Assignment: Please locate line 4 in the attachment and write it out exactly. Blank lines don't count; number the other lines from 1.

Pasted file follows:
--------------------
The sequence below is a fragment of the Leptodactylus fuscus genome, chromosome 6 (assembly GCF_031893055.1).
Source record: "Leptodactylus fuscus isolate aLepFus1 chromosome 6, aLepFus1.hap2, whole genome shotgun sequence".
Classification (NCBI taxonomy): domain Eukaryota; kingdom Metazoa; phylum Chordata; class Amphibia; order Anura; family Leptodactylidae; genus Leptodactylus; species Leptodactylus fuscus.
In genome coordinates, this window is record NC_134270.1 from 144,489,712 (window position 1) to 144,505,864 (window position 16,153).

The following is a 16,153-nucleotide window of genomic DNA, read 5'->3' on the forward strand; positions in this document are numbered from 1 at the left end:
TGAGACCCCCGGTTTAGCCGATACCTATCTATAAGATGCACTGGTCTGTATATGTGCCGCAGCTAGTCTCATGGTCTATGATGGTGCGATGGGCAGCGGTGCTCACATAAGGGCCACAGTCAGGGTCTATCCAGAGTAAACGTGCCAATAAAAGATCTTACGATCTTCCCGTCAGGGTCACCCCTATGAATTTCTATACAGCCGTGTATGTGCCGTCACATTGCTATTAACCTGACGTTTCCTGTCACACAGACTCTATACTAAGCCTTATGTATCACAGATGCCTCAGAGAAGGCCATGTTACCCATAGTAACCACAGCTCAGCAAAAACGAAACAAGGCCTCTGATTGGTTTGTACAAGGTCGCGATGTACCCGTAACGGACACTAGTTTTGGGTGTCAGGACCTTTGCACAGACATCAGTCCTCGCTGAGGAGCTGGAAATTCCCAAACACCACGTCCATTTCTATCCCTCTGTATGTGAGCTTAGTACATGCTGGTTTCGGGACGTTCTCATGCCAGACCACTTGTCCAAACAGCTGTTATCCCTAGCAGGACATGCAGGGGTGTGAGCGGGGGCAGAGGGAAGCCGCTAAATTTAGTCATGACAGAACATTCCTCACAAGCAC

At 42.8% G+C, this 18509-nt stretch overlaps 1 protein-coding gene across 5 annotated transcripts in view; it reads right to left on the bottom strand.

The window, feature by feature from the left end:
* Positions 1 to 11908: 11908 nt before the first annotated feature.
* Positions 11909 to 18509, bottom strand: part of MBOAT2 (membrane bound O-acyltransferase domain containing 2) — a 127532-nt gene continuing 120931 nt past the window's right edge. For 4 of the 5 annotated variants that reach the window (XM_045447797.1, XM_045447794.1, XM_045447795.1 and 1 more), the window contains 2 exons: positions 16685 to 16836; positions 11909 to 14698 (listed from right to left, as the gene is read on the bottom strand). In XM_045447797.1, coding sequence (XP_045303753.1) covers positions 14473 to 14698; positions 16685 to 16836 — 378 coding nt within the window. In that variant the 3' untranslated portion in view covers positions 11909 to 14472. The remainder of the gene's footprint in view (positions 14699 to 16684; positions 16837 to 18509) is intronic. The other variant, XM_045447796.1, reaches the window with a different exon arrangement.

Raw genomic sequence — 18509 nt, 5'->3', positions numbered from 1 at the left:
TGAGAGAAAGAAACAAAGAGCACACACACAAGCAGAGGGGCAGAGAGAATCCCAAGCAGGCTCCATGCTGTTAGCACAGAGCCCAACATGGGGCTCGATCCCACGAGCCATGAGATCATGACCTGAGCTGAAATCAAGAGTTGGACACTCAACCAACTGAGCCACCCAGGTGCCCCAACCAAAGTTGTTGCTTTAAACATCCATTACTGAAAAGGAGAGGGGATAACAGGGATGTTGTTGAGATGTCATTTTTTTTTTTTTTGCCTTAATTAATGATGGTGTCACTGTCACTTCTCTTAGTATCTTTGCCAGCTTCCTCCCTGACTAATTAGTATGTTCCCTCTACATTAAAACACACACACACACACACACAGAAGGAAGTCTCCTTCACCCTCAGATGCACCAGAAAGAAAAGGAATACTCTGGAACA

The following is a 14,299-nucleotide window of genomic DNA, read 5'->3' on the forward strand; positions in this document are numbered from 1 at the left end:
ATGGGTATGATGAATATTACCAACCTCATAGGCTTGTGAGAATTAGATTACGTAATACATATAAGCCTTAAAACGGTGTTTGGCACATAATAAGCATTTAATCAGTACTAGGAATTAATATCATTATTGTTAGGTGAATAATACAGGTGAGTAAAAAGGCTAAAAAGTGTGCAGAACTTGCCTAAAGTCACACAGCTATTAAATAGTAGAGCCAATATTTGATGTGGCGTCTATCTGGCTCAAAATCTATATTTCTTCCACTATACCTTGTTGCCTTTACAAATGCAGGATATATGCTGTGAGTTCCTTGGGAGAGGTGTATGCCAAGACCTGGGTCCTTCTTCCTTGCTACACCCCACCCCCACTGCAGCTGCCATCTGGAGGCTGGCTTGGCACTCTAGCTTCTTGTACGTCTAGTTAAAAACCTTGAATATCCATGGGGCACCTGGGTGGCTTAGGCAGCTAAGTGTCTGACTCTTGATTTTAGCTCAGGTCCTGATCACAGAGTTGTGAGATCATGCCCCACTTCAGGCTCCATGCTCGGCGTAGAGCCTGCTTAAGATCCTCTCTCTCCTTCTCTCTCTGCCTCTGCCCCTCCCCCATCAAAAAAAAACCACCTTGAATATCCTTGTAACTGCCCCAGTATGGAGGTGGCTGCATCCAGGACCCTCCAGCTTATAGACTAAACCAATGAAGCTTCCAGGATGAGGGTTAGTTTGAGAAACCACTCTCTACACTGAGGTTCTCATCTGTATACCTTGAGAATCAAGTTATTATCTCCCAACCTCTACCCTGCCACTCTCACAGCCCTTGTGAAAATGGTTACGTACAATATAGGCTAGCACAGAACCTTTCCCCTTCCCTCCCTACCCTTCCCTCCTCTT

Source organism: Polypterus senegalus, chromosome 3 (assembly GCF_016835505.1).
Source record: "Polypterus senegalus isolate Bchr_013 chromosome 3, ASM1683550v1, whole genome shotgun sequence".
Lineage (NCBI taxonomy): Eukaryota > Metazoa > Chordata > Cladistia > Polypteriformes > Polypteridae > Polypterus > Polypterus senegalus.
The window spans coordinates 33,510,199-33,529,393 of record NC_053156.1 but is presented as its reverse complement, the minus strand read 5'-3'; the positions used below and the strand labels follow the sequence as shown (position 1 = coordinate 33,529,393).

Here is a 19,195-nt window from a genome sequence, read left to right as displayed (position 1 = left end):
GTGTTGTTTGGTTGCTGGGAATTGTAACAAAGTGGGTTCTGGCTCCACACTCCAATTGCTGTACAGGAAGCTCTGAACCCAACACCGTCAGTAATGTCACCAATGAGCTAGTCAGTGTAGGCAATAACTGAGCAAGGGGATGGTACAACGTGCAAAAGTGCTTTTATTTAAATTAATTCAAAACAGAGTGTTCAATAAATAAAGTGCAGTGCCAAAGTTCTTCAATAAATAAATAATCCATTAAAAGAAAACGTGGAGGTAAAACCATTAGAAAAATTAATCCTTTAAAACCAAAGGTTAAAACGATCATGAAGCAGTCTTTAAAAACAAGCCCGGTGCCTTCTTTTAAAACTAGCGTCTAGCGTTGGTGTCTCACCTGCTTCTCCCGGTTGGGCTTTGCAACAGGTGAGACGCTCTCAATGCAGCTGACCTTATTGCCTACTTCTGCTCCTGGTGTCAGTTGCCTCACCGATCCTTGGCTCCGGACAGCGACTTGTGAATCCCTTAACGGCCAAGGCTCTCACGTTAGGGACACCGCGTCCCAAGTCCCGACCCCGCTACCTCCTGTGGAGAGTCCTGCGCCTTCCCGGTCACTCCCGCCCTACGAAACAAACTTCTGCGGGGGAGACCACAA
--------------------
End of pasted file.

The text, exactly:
In genome coordinates, this window is record NC_134270.1 from 144,489,712 (window position 1) to 144,505,864 (window position 16,153).